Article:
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Basant (festival)

From Wikipedia, the free encyclopedia

Basant culture.jpg
Official nameBasant Panchami
Observed byAll faiths
Liturgical ColorYellow
ObservancesKite flying. Eating sweet dishes. Decorating homes with yellow flowers.
DateMagha Shukla Panchami

Basant is a spring time kite flying event during the Basant Panchami festival in the Indian Subcontinent.[1] It falls on Basant, also called Basant Panchami. According to the Punjabi calendar it is held on the fifth day of lunar month of Magha (in late January or early February) marking the start of spring. However, people also observe the celebration on other times during the Spring season. The festival is associated with Sufi saints and shrines across India and Pakistan.

Central/Majha Punjab

Maharaja Ranjit Singh
Maharaja Ranjit Singh
Queen of Maharaja Ranjit Singh, 'Moran Sarkar
Queen of Maharaja Ranjit Singh, 'Moran Sarkar

Amritsar, Lahore, and Kasur are the traditional areas where kite flying festivals are held.[2] A popular Basant Mela is held in Lahore (see Festivals of Lahore). However, the festival has also been traditionally celebrated in areas such as Sialkot, Gujranwala and Gurdaspur.

Historically, Maharaja Ranjit Singh held an annual Basant fair and introduced kite flying as a regular feature of the fairs held during the 19th [3] century which included holding fairs at Sufi shrines.[4] Maharaja Ranjit Singh and his queen Moran would dress in yellow and fly kites on Basant.[5] The association of kite flying with Basant soon became a Punjabi tradition with the centre in Lahore which remains the regional hub of the festival throughout the Punjab region.[6] Indeed, Maharaja Ranjit Singh held a darbar or court in Lahore on Basant which lasted ten days during which time soldiers would dress in yellow and show their military prowess.[7] Other traditions of the Basant in Lahore included women swaying on swings and singing.[8]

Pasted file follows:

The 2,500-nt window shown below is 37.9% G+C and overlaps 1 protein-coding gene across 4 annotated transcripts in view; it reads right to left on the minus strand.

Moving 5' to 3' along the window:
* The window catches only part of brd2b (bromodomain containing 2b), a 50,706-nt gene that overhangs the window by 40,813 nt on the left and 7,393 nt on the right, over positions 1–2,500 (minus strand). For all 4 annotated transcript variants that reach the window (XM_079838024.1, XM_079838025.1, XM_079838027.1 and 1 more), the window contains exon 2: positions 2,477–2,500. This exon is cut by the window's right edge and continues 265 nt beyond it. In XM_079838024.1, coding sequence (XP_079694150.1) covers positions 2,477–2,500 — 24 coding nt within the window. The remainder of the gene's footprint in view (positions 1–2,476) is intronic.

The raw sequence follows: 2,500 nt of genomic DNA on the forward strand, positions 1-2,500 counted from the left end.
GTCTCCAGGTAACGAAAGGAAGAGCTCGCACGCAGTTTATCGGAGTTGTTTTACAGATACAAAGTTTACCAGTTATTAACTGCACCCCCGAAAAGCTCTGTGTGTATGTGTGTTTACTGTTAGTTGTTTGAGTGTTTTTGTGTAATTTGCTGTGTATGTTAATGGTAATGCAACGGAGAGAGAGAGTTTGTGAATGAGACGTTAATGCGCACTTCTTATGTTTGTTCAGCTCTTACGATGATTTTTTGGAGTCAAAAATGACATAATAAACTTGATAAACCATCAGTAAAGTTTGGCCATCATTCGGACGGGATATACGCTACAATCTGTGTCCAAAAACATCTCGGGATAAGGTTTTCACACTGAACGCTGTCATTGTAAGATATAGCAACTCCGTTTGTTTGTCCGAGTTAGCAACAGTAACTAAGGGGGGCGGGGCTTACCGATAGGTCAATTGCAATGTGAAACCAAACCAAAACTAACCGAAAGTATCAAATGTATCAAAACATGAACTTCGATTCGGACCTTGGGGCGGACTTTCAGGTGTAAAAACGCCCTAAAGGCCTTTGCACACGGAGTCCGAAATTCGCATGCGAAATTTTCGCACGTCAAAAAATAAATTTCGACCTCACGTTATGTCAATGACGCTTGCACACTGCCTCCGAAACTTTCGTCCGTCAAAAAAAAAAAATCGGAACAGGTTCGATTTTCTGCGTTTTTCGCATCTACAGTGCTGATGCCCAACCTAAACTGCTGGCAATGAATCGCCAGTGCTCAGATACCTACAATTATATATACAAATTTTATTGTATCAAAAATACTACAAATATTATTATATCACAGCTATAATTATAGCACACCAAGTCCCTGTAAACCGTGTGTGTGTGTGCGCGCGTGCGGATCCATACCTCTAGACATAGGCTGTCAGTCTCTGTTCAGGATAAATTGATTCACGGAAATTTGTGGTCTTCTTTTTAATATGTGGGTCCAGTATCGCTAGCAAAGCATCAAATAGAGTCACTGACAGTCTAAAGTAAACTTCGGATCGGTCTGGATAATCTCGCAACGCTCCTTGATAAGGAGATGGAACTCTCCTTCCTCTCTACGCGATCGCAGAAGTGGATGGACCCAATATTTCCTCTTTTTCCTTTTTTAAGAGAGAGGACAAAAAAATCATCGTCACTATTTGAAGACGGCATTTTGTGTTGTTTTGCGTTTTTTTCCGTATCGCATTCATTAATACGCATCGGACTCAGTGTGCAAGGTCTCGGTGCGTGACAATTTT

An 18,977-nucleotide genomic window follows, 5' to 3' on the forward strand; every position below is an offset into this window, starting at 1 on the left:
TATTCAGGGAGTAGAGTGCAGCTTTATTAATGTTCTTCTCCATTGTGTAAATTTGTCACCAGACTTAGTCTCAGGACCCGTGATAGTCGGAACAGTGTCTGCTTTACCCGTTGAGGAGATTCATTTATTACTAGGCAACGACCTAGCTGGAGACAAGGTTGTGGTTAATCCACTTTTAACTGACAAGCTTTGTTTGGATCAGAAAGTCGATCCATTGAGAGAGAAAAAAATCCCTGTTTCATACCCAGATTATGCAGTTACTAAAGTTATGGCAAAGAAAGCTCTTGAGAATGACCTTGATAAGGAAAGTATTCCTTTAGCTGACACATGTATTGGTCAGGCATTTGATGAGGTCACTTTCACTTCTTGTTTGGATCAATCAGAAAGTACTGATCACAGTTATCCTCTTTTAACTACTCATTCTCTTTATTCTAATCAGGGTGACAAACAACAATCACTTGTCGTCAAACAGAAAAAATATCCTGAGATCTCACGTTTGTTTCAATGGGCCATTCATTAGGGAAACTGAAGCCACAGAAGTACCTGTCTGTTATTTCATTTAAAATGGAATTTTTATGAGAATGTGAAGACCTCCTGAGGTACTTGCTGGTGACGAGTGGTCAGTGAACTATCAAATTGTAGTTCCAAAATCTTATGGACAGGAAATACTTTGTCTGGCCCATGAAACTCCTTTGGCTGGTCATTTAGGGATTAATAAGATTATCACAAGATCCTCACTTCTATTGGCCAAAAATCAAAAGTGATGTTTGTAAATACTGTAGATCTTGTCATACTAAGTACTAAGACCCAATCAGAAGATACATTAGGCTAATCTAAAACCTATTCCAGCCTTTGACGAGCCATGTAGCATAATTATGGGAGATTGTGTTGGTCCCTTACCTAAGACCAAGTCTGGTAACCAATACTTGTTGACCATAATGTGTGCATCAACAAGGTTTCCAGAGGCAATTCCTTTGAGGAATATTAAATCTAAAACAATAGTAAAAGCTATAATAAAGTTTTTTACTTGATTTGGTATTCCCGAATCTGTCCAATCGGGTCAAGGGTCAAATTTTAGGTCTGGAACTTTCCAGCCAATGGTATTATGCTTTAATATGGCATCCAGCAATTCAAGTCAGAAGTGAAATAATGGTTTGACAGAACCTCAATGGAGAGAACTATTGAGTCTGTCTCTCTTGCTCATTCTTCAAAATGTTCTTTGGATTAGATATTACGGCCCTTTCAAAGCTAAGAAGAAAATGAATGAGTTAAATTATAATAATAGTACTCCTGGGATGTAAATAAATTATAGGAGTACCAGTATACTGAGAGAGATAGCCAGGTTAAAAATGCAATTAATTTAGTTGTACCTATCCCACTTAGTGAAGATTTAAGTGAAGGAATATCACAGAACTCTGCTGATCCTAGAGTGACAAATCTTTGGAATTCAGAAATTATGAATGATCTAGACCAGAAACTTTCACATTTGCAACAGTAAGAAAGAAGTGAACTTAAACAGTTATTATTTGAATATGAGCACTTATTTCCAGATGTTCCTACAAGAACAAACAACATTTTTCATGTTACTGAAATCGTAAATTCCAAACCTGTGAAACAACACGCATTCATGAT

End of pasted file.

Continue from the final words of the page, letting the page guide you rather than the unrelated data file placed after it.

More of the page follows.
Malwa, Punjab, India

The festival of Basant is celebrated across Malwa, Punjab[9] where people organize gatherings to fly kites. In areas such as Firozpur, children generally fly kites to mark the auspicious occasion. A large fair is organised on the day of Basant Panchmi in the Shiva temple of Bansari and Gudri which is located in Dhuri, Sangrur district. The fair includes swings, rides and food.[10]

Punjab, Pakistan

Basant kite
Basant kite
Festival in Pakistan
Festival in Pakistan

In North India, and in the Punjab province of Pakistan, Basant is considered to be a seasonal festival and is celebrated as a spring festival of kites.[11] The festival marks the commencement of the spring season. In the Punjab region (including the Punjab province of Pakistan), Basant Panchami has been a long established tradition of flying kites[12] and holding fairs. This includes the Pothohar Plateau where Basant is celebrated in Ralwalpindi, Pakistan with the flying of kites.[13] Despite the ban on flying kites, kite enthusiasts still continue to celebrate the festival. According to The Express Tribune "in spite of a ban, kites of all sorts, spindles, twines are available freely in the old city area" of Rawalpindi in 2020.[14] People also light fireworks and play loud music.[15]